The noodle also reflects the region in which it is cooked. There is a wide variety of regional food, noodle dishes included, in China and Italy due to the regions of both countries having a history of invasions, foreign influences, and geographical factors that affect agriculture. Region is one component that goes into how noodles are categorized. All twenty regions of Italy have different types of pasta from each other. In China, the Eastern region has a different set of noodles from the other Chinese regions including “Shanghai noodles in superior soup (上海阳春面), Nanjing small boiled noodles (南京小煮面), Hangzhou Pian Er Chuan noodles (noodles with preserved vegetable, sliced Pork, and bamboo shoots in soup) (杭州片儿川面), Wenzhou vegetable raw noodles (温州素面), Zhenjiang pot noodles (镇江锅盖),” and “Shandong Fushan hand-pulled noodles (山东福山拉面),” while Northern China has a different variety of noodle dishes such as “Beijing fried bean sauce noodles” and “Shanxi shaved noodles (山西刀削面)” (Zhang and Ma 211). Wheat noodles are more commonly eaten in northern China while rice noodles are more commonly eaten in southern China due to agricultural differences. Rice is primarily grown in the southern part of China and wheat is grown in the northern part of China, both of which are used to make noodles, and this difference in agriculture led to a difference in behaviors. The southern Chinese are much more interdependent and cooperative than northern Chinese because of how labor-intensive growing rice is according to Thomas Talhelm’s Rice Theory. The flat plains of northern China are conducive for growing wheat and the many rivers and lakes in southern China are conducive to growing rice. There are different types of pasta and sauce pairings depending on region, too. Penne can either be smooth or have ridges depending on the region it is cooked in and what sauce is being paired with it. Italy has such diversification in regions due to being separate for a large part of the country’s development and thus developing different dialects that the same noodle or pasta dish can go by different names depending on the region, such as lombricelli with its 28 different names.

Noodles reflect cities because “[m]any noodles have local characteristics” (Zhang and Ma). Each city has its own cuisine partly because each city has different fresh local products because of geographical factors like landscape and location on the globe. Each of Italy’s cities is unique, consisting of their own food, community, and ways of doing things due to Italy not being a unified country for a long time, so there is still an essence of campanilismoin Italy, meaning local patriotism, each believing that they make the best noodle dishes and each with one they are known for.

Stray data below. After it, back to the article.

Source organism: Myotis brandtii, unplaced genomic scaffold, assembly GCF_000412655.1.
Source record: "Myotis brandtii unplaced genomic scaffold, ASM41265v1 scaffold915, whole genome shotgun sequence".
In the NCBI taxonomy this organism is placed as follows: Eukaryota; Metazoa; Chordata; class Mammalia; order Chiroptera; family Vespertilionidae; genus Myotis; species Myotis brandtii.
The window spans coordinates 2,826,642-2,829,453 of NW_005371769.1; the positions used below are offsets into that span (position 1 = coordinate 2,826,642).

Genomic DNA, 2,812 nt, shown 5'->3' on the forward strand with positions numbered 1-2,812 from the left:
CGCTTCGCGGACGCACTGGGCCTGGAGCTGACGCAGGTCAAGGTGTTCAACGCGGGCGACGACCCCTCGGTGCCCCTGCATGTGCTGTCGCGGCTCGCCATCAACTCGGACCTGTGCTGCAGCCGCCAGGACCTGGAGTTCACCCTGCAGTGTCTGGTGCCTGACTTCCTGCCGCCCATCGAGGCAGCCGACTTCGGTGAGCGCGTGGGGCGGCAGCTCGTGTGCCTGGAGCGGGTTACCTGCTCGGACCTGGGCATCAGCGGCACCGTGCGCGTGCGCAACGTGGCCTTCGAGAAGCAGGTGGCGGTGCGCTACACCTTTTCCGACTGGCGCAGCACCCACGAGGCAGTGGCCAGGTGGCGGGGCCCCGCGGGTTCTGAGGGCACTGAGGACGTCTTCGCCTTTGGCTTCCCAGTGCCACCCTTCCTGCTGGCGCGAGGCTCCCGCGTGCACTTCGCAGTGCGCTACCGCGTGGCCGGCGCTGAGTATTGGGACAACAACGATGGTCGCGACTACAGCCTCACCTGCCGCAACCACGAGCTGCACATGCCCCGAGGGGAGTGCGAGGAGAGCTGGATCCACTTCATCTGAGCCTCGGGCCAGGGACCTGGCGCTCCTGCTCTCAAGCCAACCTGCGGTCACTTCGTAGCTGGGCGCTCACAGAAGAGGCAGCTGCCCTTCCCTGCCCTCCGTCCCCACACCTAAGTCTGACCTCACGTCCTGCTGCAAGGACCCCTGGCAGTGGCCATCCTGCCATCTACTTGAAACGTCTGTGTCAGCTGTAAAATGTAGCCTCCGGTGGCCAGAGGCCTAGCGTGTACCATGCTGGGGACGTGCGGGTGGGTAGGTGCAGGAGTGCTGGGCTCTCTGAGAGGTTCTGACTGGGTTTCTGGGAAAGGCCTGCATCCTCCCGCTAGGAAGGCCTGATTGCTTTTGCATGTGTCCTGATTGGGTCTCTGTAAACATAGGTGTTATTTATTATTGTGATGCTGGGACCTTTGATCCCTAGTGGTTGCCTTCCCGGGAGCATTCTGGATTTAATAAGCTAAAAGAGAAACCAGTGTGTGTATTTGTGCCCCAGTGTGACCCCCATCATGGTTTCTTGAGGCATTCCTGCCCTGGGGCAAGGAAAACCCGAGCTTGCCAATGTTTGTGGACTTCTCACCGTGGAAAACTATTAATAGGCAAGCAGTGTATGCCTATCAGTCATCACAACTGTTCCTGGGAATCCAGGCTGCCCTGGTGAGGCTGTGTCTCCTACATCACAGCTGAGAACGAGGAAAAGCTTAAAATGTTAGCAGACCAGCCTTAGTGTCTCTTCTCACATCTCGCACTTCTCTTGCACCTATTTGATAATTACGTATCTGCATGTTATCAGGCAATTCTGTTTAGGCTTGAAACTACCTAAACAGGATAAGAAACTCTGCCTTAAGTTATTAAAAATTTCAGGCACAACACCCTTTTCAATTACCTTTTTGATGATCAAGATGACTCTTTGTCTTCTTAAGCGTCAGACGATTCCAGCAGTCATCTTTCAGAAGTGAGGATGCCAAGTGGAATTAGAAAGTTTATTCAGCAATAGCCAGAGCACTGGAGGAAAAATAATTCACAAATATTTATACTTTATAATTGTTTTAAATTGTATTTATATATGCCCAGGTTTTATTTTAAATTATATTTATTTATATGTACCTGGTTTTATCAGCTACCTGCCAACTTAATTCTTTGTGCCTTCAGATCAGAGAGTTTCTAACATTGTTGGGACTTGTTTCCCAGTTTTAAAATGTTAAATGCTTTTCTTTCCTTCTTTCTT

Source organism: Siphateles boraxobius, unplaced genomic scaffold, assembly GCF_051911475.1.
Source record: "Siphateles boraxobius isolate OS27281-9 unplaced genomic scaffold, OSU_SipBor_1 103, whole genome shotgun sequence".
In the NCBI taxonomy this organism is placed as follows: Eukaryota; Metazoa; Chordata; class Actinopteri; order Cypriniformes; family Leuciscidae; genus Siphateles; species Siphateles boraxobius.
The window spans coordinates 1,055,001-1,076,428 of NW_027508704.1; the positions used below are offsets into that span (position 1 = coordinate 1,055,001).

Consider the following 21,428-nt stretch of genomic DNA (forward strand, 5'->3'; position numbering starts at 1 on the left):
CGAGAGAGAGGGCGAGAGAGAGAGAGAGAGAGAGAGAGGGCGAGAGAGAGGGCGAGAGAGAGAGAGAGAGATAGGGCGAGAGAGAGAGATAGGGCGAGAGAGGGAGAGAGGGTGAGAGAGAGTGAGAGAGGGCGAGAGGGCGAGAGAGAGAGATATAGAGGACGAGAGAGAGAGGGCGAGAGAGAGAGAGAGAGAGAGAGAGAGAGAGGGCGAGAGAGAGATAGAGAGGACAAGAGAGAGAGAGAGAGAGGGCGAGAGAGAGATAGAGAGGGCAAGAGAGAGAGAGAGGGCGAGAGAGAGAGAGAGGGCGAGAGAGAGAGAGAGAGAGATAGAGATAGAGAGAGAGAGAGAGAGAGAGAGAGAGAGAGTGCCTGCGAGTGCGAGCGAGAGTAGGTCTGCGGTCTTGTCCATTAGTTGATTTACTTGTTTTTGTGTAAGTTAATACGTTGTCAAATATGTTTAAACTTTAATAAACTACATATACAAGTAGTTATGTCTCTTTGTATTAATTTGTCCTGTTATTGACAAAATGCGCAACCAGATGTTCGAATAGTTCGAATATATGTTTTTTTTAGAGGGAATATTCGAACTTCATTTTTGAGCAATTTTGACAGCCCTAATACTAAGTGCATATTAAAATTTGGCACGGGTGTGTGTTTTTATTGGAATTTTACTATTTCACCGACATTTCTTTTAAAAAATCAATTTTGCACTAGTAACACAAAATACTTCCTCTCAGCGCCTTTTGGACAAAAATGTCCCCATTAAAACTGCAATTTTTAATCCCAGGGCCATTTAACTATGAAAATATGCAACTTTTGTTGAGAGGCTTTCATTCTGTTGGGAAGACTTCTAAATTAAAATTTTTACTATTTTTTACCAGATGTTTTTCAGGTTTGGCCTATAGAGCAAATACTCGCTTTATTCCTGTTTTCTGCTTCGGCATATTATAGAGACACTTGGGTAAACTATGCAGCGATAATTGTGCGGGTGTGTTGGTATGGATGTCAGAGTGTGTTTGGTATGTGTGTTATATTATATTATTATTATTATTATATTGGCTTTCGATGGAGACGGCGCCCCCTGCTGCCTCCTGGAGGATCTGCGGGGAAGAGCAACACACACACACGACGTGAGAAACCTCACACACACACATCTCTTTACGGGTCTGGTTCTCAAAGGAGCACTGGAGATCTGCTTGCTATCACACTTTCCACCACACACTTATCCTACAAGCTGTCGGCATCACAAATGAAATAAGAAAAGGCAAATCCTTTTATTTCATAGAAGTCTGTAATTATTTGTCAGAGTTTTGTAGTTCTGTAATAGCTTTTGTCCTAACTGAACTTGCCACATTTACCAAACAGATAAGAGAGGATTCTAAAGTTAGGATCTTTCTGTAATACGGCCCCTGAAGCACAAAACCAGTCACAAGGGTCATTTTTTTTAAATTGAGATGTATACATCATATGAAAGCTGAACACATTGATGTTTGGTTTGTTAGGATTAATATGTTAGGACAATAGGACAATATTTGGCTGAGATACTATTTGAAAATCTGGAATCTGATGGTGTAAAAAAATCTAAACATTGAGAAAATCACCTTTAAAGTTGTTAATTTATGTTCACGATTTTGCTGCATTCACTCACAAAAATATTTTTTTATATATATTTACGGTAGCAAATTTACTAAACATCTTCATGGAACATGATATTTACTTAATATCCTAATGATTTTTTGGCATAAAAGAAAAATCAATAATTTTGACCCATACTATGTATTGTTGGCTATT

The noodle reflects the perseverance of people that cook them due to the hard work that goes into making noodles, as illustrated by the old couple in China waking at 3 in the morning to start making them and only finishing at 9 in the evening (A Bite of China). As noodles are a source of pride for both Italy and China, the cooking of noodles provides a sense of dignity to those that cook them. Noodles are very versatile and adaptable, so they can be changed very easily when cooking, affecting tastes and feel and reflecting the preferences of those cooking them (Slippery noodles)

Noodles, being as versatile as they are, can mean different things for different people. Though noodles are often eaten in China, noodles seem to mean “celebration” and “honor” for Chinese. Noodles are a source of nourishment and nutrition, while also being used as a means of celebration in China, such as with the Lantern Festival and the Dragon Boat festival. Noodles are also used to honor gods, spiritual beings, and both living and dead loved ones. For example, seafood noodles are also known as dutiful son noodles. Giaza, a type of noodle, literally means “the end and the beginning,” but figuratively means family reunion for many Chinese. Much like each character means something different in China, each noodle dish has a different meaning behind it. The heat of the fine egg noodle dish supposedly keeps bad spirts away in the story, “Crossing the Bridge” (Durack 183). Noodles seem to also mean honor in Italy and love. A key theme in the Italian dish, Strega Nona, is that the elderly are seen as authority figures, thus honoring the elderly with this key theme. Noodles seem to also mean love in Italy because food is a way of dialogue between people, being how they display love for one another by joint eating of food and/or cooking of food for someone. Food and drink are a way for Italian people to spend time together, allowing them to have a vocal dialogue but also a silent dialogue of love through noodles.